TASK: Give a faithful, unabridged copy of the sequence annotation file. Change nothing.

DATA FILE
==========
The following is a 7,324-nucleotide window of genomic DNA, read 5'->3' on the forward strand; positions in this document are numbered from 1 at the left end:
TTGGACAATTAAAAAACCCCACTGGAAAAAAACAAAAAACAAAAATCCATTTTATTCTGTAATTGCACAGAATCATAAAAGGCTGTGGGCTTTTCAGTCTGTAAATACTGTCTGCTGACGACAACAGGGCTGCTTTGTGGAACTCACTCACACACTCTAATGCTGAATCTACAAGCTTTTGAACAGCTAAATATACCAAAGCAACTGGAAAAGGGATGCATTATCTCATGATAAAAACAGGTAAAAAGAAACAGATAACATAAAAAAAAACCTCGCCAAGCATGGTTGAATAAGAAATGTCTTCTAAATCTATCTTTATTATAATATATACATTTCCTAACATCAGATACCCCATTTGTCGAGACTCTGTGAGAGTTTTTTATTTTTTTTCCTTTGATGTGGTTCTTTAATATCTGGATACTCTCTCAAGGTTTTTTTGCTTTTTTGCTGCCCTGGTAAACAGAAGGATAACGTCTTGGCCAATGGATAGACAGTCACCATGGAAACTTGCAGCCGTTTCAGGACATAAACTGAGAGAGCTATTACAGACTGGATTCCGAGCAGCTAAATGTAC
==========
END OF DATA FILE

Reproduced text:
The following is a 7,324-nucleotide window of genomic DNA, read 5'->3' on the forward strand; positions in this document are numbered from 1 at the left end:
TTGGACAATTAAAAAACCCCACTGGAAAAAAACAAAAAACAAAAATCCATTTTATTCTGTAATTGCACAGAATCATAAAAGGCTGTGGGCTTTTCAGTCTGTAAATACTGTCTGCTGACGACAACAGGGCTGCTTTGTGGAACTCACTCACACACTCTAATGCTGAATCTACAAGCTTTTGAACAGCTAAATATACCAAAGCAACTGGAAAAGGGATGCATTATCTCATGATAAAAACAGGTAAAAAGAAACAGATAACATAAAAAAAAACCTCGCCAAGCATGGTTGAATAAGAAATGTCTTCTAAATCTATCTTTATTATAATATATACATTTCCTAACATCAGATACCCCATTTGTCGAGACTCTGTGAGAGTTTTTTATTTTTTTTCCTTTGATGTGGTTCTTTAATATCTGGATACTCTCTCAAGGTTTTTTTGCTTTTTTGCTGCCCTGGTAAACAGAAGGATAACGTCTTGGCCAATGGATAGACAGTCACCATGGAAACTTGCAGCCGTTTCAGGACATAAACTGAGAGAGCTATTACAGACTGGATTCCGAGCAGCTAAATGTAC